Update: Argo Travel News was contacted on behalf of the European Travel Commission to inform our readers the suggested “I Wish I Were There” contest has officially launched now. Also, the link which we mentioned being incorrect, was corrected by PR Newswire so that readers would be taken to the Facebook pages of the ETC. We would like to thank the ETC and their representatives for this info. The contest details can now be found via Facebook here.
The European Travel Commission recently announced a travel contest via their Facebook engagement to attract US tourists to the continent. In what could be classified as either symbolic, or simply Europe’s latest and greatest online misfire, the pronounced Facebook engagement is nowhere to be found. The so called “I Wish I Were There” contest, is so far only a dream. Maybe the initiative should be called; “I Wish I Were Wired?”
In a press release via PR Newswire, dated June 20, The European Travel Commission announced a social media engagement that was/is designed to “encourage fans to superimpose images of themselves in their dream European destination and post the new photos to the Facebook page to be automatically entered to win a trip for two to Europe.” But so far as anyone can tell, the initiative might as well have been locked in a dark closet – aside some images apparently submitted at or around the ETC’s last wall posting (June 15) – not much effort has been made to engage the commission’s 24,653 fans. Talk about echoes of want to be social networking greatness.
As an aside here, let me iterate a bit of Web 2.0 dogma I have not always agreed with (but probably should have) – compared with Silicon Valley and the rest of the US, Europe might as well be what some term “unwired” – completely. From Venture Capital to simple utilization of the world wide web, Europe has simply not grasped the potential nor the spirit of online engagement. At least this is more true than I ever imagined, though this is a topic for later discussion. Russian Federation to Sicily, doing business online has at least as many stumbling blocks as the old border crossings into the Soviet Bloc. And this most recent ETC fumble is illustrative, but more on the international press release and Tweeted mediocrity.
Aside making an announcement like this and not following through with even a Tweet, the ETC has dropped the ball across the spectrum of Internet reach. Let me illustrate. The touted (in the press release) web portal, Visit Europe dot com, is a superb resource, unfortunately it appears no one at the ETC has the slightest idea how to promote it. A superb resources like this, unseen by more than a handful, cannot leverage much needed traffic to Europe’s trove of destinations. The ETC had to spend hundreds of thousands, if not millions of Euro developing this resource – so a few hundred could visit a day?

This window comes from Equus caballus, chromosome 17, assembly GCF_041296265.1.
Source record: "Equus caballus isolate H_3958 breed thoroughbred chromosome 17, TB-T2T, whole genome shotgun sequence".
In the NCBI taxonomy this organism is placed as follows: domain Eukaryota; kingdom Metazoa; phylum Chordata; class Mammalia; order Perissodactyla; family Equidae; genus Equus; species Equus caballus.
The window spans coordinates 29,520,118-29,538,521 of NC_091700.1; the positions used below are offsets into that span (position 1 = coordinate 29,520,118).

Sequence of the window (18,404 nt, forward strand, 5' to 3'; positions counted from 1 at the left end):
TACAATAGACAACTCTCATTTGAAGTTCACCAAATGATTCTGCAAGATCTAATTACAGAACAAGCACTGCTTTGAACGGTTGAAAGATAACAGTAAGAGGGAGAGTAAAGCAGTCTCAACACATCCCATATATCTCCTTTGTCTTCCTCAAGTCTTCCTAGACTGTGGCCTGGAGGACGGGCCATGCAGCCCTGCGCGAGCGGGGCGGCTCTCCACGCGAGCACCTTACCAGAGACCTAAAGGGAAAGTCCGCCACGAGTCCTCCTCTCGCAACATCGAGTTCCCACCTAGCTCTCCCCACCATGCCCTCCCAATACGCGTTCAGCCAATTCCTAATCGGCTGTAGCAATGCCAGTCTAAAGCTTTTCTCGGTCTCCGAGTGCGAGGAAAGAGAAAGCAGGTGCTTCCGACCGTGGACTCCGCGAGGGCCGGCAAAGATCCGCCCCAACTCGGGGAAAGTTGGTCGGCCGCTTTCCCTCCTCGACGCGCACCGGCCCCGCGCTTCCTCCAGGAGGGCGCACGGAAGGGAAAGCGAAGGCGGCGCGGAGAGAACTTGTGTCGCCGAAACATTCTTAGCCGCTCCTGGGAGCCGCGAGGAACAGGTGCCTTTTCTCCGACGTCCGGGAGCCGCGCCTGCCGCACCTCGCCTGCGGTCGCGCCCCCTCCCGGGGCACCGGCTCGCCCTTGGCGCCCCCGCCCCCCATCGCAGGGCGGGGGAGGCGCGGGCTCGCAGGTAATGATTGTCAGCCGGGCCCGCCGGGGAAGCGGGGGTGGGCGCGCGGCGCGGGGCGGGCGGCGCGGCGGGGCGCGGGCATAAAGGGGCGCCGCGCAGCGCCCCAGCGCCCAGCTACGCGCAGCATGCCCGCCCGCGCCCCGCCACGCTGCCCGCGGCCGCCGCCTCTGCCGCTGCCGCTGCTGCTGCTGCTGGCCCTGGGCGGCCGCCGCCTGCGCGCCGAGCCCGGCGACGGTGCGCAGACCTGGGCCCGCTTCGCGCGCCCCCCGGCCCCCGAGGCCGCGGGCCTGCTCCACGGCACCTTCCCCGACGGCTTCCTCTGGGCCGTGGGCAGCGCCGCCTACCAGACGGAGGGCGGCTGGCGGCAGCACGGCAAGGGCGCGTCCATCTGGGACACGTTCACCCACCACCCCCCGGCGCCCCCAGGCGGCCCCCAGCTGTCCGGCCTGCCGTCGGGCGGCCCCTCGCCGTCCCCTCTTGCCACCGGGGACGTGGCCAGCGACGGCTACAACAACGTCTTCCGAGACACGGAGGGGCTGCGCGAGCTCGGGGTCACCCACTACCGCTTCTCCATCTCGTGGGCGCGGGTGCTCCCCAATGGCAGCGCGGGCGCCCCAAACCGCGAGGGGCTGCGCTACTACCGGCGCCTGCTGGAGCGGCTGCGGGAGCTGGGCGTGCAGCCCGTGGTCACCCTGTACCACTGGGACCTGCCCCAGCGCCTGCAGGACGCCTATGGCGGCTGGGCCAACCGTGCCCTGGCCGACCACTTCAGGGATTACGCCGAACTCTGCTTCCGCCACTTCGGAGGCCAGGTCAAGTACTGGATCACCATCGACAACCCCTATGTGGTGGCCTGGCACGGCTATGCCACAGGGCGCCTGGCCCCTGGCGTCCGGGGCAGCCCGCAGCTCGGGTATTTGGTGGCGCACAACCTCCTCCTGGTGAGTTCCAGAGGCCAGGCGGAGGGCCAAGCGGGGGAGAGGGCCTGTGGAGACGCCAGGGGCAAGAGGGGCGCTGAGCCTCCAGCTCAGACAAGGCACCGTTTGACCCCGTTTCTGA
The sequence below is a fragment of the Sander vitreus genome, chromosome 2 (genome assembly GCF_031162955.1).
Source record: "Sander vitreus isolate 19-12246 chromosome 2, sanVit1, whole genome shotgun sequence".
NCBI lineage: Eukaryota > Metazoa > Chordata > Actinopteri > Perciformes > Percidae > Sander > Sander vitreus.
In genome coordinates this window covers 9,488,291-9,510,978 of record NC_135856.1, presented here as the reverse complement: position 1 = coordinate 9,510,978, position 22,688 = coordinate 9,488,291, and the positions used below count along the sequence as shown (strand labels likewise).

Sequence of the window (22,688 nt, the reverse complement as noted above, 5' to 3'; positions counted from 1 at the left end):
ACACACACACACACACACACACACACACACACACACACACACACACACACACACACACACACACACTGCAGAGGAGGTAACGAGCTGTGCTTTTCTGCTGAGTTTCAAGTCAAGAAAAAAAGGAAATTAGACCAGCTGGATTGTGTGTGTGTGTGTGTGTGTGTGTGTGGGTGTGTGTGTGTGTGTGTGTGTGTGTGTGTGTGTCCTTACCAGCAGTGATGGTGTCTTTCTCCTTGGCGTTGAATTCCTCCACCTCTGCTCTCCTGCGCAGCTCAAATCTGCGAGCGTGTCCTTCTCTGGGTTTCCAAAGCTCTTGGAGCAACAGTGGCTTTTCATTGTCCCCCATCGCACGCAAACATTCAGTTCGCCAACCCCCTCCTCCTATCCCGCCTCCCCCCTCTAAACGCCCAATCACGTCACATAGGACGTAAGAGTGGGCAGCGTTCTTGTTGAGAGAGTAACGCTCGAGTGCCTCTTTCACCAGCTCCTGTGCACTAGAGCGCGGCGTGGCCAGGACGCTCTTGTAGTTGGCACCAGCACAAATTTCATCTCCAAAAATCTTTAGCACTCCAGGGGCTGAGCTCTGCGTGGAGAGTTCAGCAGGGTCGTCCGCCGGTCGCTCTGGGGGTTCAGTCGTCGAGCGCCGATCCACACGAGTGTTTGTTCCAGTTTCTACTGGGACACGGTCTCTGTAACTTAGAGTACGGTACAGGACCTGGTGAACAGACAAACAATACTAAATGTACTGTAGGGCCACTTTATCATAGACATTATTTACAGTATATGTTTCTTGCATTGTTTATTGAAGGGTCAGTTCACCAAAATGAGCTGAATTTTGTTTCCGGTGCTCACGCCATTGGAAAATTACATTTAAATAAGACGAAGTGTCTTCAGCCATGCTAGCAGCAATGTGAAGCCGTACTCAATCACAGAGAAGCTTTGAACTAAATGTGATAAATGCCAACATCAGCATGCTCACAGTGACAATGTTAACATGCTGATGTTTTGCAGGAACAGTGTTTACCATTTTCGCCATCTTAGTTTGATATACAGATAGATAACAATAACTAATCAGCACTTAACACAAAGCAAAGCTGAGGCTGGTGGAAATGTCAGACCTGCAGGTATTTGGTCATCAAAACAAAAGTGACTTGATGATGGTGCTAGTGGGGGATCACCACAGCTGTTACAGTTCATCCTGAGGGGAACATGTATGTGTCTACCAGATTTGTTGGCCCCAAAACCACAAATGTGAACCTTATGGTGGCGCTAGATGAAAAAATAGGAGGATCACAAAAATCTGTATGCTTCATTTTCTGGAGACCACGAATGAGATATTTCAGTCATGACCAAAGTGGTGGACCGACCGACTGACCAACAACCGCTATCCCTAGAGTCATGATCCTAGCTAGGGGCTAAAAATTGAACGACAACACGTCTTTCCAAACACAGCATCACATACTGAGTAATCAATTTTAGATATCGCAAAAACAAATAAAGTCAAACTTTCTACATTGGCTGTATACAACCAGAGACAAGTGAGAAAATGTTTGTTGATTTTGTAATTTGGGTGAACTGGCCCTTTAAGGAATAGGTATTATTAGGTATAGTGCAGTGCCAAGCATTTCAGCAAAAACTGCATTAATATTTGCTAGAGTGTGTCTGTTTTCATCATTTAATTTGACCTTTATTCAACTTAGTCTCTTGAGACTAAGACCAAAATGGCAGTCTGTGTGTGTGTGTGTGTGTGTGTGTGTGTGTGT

And as for social engagement, the Facebook and Twitter elements of the ETC bascially stopped broadcasting on the 17th for Twitter (above), and their Facebook element posted the wall message below on the 15th, five days before the press release? Either the European Travel Commission’s lone social media and PR manager caught the flu, or there’s no one home for all of Europe’s travel needs. This is actually quite pitiful, not to be too harsh. What may be even more pitiful is how little attention top travel news sites like Gadling pay to the ETC’s announcements. As you can see by this story at Gadling, the top travel news website in the world did not even visit the Facebook pages – the report is a regurgitation of the press release – without mentioning it, I might add. Travel Pulse wrote the most original post on the news, but did not follow up. But in general realtime, blog, and news coverage on this potentially innovative initiative is non-existent.
Europe is in trouble like much of the rest of the world. And where travel is concerned, this industry is one in which the potential for generating much needed economic stimulus is widely sought. Fully 10 percent or more of the economies of any of the EU countries is dependent on tourism revenue – and the ETC is using unloaded weapons to fight for travel dollars? To add insult to injury here, one of the key links in the PR Newswire press release mentioned, instead of leading to the official European Travel Commission’s Official Facebook pages for more info, but to Ricky Restiano Photography (below) – and images of what looks like a great wedding!
In all honesty, Argo Travel News was simply looking for travel press for today’s stories when this misfire appeared. Months of engagement of our own, years working with European and Silicon Valley tech startups, and nothing like this has ever come to our attention. The European Travel Commission, and organization begun in 1948, starts an initiative, announces it to the world, and then forgets about it? The image below shows how far behind the eight ball the ETC’s main site is in posting current press releases.
This organization is made up of the the NTOs of the 27 member countries of the European Union, including: Austria, Belgium, Bulgaria, Cyprus, Czech Republic, Denmark, Estonia, Finland, France, Germany, Greece, Holland, Hungary, Ireland, Italy, Latvia, Lithuania, Luxembourg, Malta, Poland, Portugal, Romania, Slovak Republic, Slovenia, Spain, Sweden, United Kingdom. As well as representing Croatia, FYR Macedonia, Georgia, Iceland, Monaco, Montenegro, Norway, San Marino, Serbia, Switzerland, Turkey, and Ukraine – and they cannot even get a Facebook campaign kicked off?
I hope I am just stupid and cannot find the contest or the announcement postponing it. If not, then the ETC should start another initiative called “I Wish I Were Wired.” More as we receive news on this, but the ETC looks like they are trying to ride a bicycle along the information super-highway.